Last week the situation with Windows Phone Apps was once again in the news as the Marketplace/Store reached 145,000 apps. On one hand we had many critics pointing out that the rate of growth for Windows Phone has slowed considerably. On the other hand we had defenders pointing out that Microsoft has shifted its efforts towards having better app quality over a focus on rapid growth of the number of apps. Defenders also point out that after a certain point quantity no longer matters as you’ll find all the apps you need in the store. At 100,000 apps Apple’s App Store was considered saturated, yet today Microsoft’s 145,000 apps is considered so far from adequate that it is the justification for recommendations not to purchase a Windows Phone.
I’ve put my spin on this topic a number of times over the years, and this time I wanted to take a (mostly) objective look at the problem. Microsoft tries to address the criticism by pointing out how many of the “Top 25” apps are indeed available on Windows Phone. They do that based on an overall list of downloads on other platforms. Or they’ve focused on certain areas, like gaming and social networking. And by focusing on trying to attract a few high profile apps. I wanted to take a different spin. I’m going to take a handful of categories that are important to me, and I believe many others, and see how well represented apps are in the Windows Phone Store.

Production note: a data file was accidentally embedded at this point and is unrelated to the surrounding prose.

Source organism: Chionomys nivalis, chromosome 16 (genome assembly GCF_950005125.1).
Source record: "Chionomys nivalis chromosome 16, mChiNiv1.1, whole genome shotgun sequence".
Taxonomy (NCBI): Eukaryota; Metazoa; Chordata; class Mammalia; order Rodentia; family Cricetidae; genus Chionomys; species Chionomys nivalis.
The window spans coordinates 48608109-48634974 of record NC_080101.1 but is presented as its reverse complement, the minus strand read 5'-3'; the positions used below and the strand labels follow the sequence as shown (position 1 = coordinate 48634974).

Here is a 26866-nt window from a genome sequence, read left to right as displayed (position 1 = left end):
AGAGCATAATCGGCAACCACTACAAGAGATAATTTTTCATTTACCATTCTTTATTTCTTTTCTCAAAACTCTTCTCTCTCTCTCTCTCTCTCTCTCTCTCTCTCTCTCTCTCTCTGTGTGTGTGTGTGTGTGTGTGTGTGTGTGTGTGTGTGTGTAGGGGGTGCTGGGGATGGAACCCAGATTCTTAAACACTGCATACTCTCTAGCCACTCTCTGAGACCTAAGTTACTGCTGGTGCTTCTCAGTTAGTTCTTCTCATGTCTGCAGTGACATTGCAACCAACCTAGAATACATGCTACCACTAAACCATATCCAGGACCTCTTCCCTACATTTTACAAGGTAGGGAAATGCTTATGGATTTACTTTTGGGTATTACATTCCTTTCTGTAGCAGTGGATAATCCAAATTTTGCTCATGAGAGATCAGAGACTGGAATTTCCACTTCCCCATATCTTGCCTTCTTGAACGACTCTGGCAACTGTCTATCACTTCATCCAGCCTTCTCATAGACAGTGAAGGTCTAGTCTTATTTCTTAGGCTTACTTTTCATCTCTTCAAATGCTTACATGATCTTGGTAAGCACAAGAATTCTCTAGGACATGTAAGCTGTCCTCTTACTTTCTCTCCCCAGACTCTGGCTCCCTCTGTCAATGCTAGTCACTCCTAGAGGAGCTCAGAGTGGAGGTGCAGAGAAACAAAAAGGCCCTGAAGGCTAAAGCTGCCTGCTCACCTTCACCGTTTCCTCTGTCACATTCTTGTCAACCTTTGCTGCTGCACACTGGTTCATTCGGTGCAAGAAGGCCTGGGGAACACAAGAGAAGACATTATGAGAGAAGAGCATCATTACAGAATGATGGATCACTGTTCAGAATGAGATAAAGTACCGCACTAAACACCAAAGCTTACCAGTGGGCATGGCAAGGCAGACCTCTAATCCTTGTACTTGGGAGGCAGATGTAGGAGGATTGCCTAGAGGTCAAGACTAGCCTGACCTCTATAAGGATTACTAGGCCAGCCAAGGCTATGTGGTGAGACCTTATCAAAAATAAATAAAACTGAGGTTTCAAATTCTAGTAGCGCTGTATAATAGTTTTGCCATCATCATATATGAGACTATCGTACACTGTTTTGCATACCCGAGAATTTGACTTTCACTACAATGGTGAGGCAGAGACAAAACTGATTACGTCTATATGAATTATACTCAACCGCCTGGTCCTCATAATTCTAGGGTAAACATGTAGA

Let’s start with Banking and ask a very simple question. Of the Top-10 banks in the U.S. how many have apps available for Windows Phone? Three. And one of those is just for its credit cards. Want to guess how many of those banks have apps in the Apple App Store? All ten.
You might think this is just a banking problem, but it is anything in finance. Windows Phone has apps for Zero of the Top-10 Mutual Fund companies. Seven of those companies provide apps for the iPhone. How about if you just want to do research on mutual funds? Sorry, you’ll need an iPhone, Android Phone, or Blackberry for that.
Moving on, how many of the Top-10 U.S. Airlines have apps for Windows Phone? Three. For the iPhone it is eight.
Now the truth is I was going to do this for several more categories but it is too depressing for me to continue. If you want to understand the situation with Windows Phone yourself step away from a few missing headline apps, and from the nice set of headline apps that have recently been announced on Windows Phone. Step away from the “Is 145,000 apps enough?” question. Instead pick a category of apps that are important and find a “Top 10” list for those. If it’s a real world category then pick the Top 10 businesses in the real world (as opposed to lists of what are downloaded on other platforms), and see how many of those have official apps in each of the app stores. Try to find categories where Windows Phone has a passing grade. Try.
Note: I did this comparison quickly so counts might be +/- 1 as additional search terms lead to discovery of additional apps. But this won’t change the situation at all.